Zinc

Zinc, a trace element, is a nourishing substance that fills many important functions in our body.

Our body does not produce zinc naturally, which is why we must add it through food or dietary supplements.

This article explains all recommended information about zinc, including uses, health benefits, dosage recommendations and possible side effects.

Trace elements are minerals found in living tissue in small amounts. Some are known to be essential in terms of nutrition, others may be essential and the remainder are considered non-essential. Trace elements function mainly as catalysts in enzymatic processes; iron and copper for example, participate in oxidation-reduction reactions in energy metabolism. Iron, as a component of hemoglobin and myoglobin, plays a vital role in transporting oxygen.

What is Zinc?

Zinc is needed for several important processes in our body:

  • Genetic processes
  • Enzymatic reactions
  • Efficient functioning of the immune system
  • Protein synthesis
  • DNA synthesis
  • To heal sores
  • Growth and development
 

Zinc is found naturally in a wide range of both plant and animal foods and also functions as an antioxidant. It plays an important role in the metabolism of nucleic acids, cell duplication, tissue repair and growth. Zinc also has known and important interactions at the biological level with hormones, and it plays a role in the production, storage and secretion of individual hormones. The richest sources of zinc are shellfish (especially oysters), beef and other red meats. Poultry, eggs, hard cheeses, milk, yogurt, legumes, nuts and whole-grain cereals are also good sources. Many dietary factors, including minerals, phytates and other dietary fibers, may have a negative effect on zinc absorption.

Since 1960 people have obtained about 70% of food-supply zinc from animal foods. Zinc from animal sources appears to be better absorbed than that from plant sources.

Processed foods that do not naturally contain zinc, such as breakfast cereals, snack bars and flour, are usually enriched with synthetic zinc. Due to its role in immune function, zinc is also added to nasal sprays, lozenges and other cold remedies.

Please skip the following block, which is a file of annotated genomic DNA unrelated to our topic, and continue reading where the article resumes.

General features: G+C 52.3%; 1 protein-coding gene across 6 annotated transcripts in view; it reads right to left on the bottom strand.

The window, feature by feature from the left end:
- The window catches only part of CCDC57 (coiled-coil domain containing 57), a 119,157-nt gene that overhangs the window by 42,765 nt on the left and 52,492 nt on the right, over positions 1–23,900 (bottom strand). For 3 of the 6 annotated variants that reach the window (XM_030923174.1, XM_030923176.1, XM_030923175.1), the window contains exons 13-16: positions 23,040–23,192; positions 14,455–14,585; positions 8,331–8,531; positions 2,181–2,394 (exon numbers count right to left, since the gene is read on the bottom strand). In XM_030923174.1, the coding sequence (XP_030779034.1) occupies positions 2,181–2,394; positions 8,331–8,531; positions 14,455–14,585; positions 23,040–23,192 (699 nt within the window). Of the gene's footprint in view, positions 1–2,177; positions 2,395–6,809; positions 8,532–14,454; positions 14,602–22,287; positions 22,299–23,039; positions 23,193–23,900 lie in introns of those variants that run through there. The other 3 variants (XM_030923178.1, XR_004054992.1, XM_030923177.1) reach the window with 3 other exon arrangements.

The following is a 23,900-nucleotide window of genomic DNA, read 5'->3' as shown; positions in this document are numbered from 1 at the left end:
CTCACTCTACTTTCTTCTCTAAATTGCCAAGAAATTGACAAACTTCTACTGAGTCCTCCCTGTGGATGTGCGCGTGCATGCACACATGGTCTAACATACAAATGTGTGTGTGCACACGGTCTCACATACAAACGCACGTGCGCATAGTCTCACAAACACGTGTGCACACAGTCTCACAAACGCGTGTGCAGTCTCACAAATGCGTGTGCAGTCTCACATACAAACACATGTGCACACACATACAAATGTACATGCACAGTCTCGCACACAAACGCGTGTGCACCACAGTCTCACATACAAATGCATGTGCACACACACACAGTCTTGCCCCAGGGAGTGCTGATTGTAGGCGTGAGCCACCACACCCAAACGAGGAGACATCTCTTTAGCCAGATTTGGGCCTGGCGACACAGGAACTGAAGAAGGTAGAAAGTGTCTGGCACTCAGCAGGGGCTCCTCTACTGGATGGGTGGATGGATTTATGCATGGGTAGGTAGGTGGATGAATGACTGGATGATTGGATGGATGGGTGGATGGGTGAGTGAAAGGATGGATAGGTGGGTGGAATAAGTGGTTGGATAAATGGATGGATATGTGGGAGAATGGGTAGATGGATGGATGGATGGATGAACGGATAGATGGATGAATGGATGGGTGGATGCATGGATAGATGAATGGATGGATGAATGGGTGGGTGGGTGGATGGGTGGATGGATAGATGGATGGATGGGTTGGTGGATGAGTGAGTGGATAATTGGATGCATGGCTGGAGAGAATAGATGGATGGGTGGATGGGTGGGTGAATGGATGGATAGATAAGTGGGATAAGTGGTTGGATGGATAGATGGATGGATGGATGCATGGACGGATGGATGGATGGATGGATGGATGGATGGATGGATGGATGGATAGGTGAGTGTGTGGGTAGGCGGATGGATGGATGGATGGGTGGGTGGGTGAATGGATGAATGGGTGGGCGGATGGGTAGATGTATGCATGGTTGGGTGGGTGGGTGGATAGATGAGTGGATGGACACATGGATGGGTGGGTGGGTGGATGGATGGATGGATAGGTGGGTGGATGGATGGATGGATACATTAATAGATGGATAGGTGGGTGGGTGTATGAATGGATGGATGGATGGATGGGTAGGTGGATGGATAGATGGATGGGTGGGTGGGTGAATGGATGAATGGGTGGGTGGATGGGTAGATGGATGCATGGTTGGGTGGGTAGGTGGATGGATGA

Zinc, Its Role in our Body

Zinc is a vital mineral that your body uses in countless ways.

It is needed for the function of more than 300 enzymes that help in metabolism, digestion, nerve function and many other processes, and is also critical for development and for the function of immune cells.

In addition, zinc is essential for skin health and supports body growth and development due to its role in cell growth and division.

Zinc is also needed for our sense of taste and smell because one of the enzymes vital for proper taste and smell depends on it. Zinc deficiency can reduce the ability to distinguish tastes or smells.

קולגן וחומצה היאלורונית המלצות

תזונה בריאה, שגרת אימונים ושימוש במוצרים שאינם רעילים עשויים לעזור מאוד בשגרת הטיפוח והטיפול האישיים. לפעמים, נטילת תוספים נוספים בצורת כמוסות או אבקה יכולה להעצים את התהליך אף יותר. קולגן וחומצה היאלורונית הם שני מוצרים שנתפסים כיעילים לבריאות וגמישות העור, השיער, הציפורניים ומניעת השפעות ההזדקנות.
אולם, ככל שאנו מתבגרים, קולגן מתפרק ונעלם מגופנו מה שגורם ליצירת קמטים, עור יבש, שיער שביר ולמפרקים כואבים. לפיכך, רבים מאמינים כי הוספת קולגן לגוף יכולה לשפר את בריאות העור והשיער, להפחית כאבי מפרקים וניוון, להגביר את חילוף החומרים ואת תפוקת האנרגיה למסת השריר, לחזק את השיער, הציפורניים והשיניים ועוד.

Zinc, Health Benefits

Studies show that zinc has many health benefits:

Strengthens the immune system and keeps it functioning at its best.

As it is needed for immune cell function, deficiency may cause a weakened immune response. Zinc supplements stimulate certain immune cells and reduce oxidative stress. For example, a survey of seven studies showed that daily consumption of 80-92 mg zinc may reduce the duration of the common cold by up to 33%. Zinc supplements have been shown to significantly reduce the risk of infection and to promote immune response in the elderly population.

Accelerates Healing of Sores

Zinc is commonly used in hospitals to treat burns, certain ulcers and other skin injuries.

As this mineral plays critical roles in collagen synthesis, immune function and inflammatory response, it is required for proper healing. In fact, our skin holds a relatively high amount – about 5% – of our body’s zinc content. While zinc deficiency can slow healing of sores, zinc supplementation can accelerate recovery among people with significant sores.

May reduce the risk of certain age-related diseases  

Zinc may significantly reduce the risk of age-related diseases such as pneumonia, infection and age-related macular degeneration. Zinc may relieve oxidative stress and improve immune response by increasing the activity of T-cells and natural killer (NK) cells that help protect our body from infection. Older people that supplement with zinc experience influenza vaccination response and reduce the risk of pneumonia. In fact one study determined that 45 mg a day of zinc may reduce infection rates among adults by almost 66%.